In this groundbreaking expose, Biskind shines a beacon into the world of independent film to reveal an irresistibly fascinating industry, replete with the same inflated egos, infighting, gossip, and greed as mainstream Hollywood, but also marked by a genuine and passionate love of filmmaking.In this groundbreaking expose, Biskind shines a beacon into the world of independent film to reveal an irresistibly fascinating industry, replete with the same inflated egos, infighting, gossip, and greed as mainstream Hollywood, but also marked by a genuine and passionate love of filmmaking.Read Less
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Publishers Weekly, 2009-01-26 With a pen dipped in acid, Biskind chronicles the deliciously dishy history of independent filmmaking in the 1990s when the Weinstein brothers bullied their way into the business with Miramax Films and passive-aggressive Robert Redford brought the Sundance Film Festival to renewed prominence. It's filled with astonishingly candid anecdotes about some of the best indie films of that era and the independent film companies that thrived and were eventually swallowed up by major studios. The tastiest morsels concern Quentin Tarantino, David O. Russell and Steven Soderbergh. Phil Gigante's even-keeled reading doesn't disrupt the fascinating flow of well-researched film lore with attempts to mimic familiar voices. He keeps things well-paced and holds listeners for the full 24 hours. A Simon & Schuster paperback (Reviews, Jan. 5, 2004). (Dec.) Copyright 2009 Reed Business Information.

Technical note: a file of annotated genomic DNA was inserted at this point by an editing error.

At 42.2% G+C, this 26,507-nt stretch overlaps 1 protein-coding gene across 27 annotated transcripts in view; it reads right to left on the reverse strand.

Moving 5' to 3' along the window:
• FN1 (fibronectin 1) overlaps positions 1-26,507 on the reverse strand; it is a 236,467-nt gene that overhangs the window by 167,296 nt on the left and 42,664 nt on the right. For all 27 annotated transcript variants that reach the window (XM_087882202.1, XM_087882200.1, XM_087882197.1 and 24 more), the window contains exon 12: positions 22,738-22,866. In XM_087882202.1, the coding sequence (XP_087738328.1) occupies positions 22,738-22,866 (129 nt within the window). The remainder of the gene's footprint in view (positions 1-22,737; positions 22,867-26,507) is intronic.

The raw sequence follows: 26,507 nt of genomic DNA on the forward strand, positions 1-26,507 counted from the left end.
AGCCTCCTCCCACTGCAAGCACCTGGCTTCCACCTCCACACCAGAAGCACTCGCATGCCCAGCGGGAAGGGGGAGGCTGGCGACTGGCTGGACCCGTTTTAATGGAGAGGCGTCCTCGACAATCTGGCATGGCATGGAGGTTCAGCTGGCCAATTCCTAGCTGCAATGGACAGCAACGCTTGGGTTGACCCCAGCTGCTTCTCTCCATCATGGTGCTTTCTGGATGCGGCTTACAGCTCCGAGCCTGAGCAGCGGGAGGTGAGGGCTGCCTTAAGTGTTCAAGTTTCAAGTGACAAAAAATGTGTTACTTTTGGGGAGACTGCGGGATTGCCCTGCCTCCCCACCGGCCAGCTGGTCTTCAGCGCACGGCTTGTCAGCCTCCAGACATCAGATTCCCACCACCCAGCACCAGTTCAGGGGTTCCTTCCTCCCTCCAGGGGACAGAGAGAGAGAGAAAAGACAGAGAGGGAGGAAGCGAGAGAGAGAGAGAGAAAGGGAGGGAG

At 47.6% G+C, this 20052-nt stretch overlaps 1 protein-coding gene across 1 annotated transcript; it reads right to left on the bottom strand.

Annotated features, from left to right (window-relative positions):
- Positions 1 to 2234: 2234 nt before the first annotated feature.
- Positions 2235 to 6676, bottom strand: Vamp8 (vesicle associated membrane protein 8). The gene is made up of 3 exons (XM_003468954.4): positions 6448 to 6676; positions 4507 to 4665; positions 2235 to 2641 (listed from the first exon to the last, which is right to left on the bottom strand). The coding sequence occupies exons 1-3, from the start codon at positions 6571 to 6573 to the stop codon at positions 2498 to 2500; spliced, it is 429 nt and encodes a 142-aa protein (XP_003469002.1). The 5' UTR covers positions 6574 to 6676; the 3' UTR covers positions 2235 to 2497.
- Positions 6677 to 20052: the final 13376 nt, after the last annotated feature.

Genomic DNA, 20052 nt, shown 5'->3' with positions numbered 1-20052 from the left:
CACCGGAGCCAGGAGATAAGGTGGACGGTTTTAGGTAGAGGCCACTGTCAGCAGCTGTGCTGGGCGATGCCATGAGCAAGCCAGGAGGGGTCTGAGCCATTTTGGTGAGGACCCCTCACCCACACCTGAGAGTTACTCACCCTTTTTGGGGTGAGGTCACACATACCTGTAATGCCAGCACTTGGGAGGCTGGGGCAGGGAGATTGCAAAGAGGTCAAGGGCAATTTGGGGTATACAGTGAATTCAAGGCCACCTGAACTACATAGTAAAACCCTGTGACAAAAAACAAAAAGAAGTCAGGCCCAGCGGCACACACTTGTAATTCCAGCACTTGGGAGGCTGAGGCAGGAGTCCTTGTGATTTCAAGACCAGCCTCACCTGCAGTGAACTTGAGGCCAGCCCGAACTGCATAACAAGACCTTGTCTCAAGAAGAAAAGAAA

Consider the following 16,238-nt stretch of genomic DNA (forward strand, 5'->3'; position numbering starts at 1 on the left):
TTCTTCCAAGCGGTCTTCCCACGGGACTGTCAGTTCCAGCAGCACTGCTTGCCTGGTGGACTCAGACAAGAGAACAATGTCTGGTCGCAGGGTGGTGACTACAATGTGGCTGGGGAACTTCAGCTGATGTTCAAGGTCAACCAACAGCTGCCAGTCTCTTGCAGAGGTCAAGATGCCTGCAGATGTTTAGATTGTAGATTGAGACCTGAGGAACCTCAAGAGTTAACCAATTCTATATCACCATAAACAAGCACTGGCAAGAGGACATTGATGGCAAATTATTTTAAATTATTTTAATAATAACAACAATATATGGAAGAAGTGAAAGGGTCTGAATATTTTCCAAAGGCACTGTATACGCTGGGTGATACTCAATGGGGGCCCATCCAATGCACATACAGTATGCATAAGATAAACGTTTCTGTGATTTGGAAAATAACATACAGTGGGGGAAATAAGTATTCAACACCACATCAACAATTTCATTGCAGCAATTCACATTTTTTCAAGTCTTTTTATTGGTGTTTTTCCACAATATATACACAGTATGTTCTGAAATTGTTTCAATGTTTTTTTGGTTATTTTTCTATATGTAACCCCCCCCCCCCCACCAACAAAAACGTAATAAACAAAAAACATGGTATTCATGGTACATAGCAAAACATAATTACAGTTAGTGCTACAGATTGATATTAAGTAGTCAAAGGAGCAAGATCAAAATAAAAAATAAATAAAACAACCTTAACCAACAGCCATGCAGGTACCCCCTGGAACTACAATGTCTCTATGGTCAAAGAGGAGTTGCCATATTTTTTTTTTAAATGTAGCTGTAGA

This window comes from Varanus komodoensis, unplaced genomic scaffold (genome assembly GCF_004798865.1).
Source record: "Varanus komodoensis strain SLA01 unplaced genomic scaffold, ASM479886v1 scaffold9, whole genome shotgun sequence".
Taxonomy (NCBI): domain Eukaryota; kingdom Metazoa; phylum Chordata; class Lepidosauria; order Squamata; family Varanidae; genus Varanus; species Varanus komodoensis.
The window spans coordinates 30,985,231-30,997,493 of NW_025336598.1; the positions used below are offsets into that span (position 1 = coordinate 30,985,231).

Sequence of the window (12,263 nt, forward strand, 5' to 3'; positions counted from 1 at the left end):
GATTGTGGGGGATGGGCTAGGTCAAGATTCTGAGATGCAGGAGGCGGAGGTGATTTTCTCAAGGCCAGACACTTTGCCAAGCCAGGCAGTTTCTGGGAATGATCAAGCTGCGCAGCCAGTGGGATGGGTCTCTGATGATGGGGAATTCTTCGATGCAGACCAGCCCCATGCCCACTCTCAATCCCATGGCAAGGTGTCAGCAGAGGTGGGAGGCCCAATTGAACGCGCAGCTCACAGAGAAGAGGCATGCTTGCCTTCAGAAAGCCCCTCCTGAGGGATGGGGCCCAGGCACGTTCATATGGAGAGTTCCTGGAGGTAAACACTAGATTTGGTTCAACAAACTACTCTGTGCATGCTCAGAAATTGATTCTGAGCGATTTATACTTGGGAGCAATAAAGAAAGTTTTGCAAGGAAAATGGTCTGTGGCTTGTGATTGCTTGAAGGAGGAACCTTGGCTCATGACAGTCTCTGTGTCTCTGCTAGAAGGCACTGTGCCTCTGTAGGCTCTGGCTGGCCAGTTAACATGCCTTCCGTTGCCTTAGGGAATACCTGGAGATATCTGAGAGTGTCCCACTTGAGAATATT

Publishers Weekly, 2004-01-05 According to Biskind (Easy Riders, Raging Bulls), most people associate independent filmmaking with such noble concepts as integrity, vision and self-sacrifice. This gritty, ferocious, compulsively readable book proves that these characterizations are only partly true, and that indie conditions are "darker, dirtier, and a lot smaller" than major studios' gilded environments. The intimidating image of Miramax's Harvey Weinstein plows powerfully through Biskind's saga; the studio honcho emerges as a combination of blinding charm and raging excess, a boisterous bully who tears phones out of walls and overturns tables. Former Miramax exec Patrick McDarrah, in comparing Weinstein with his brother and partner, Bob Weinstein, concludes, "Harvey is ego, Bob is greed." These two volatile personalities directly-and fascinatingly-contrast with the book's other protagonist, Sundance creator Robert Redford. Biskind presents Redford as passive aggressive, an invariably polite conflict avoider, but also notorious for keeping people waiting and failing to follow through on commitments. Because of the actor/director's elusive persona and his artistic tastes-which Biskind describes alternately as puritanical, conservative and mushy-the Weinsteins dominate throughout. Biskind brilliantly covers their career hits, from the high-profile acquisition of Steven Soderbergh's Sex, Lies and Videotape through backstories for Cinema Paradiso, Good Will Hunting and Chicago to brutal clashes with Martin Scorsese over Gangs of New York. And Quentin Tarantino's lust for stardom, Billy Bob Thornton's "ornery, stick-to-your-guns" personality and Ben Affleck's frustration about being underpaid are just a few of the other mesmerizing elements Biskind includes. Above all, Biskind conveys a key truth: the Weinsteins and Redford, whatever their personal imperfections, possess courage and a deep, overwhelming love of film. 75,000 first printing. Agent, Kris Dahl. (Jan. 12) Forecast: A first serial will run in the February issue of Vanity Fair, and Biskind will promote the book in Boston, Los Angeles, New York, San Francisco and Washington, D.C. It should be popular with media folk on both coasts and moviegoers anywhere who are interested in the behind-the-scenes affairs of the films they love. Copyright 2003 Reed Business Information.
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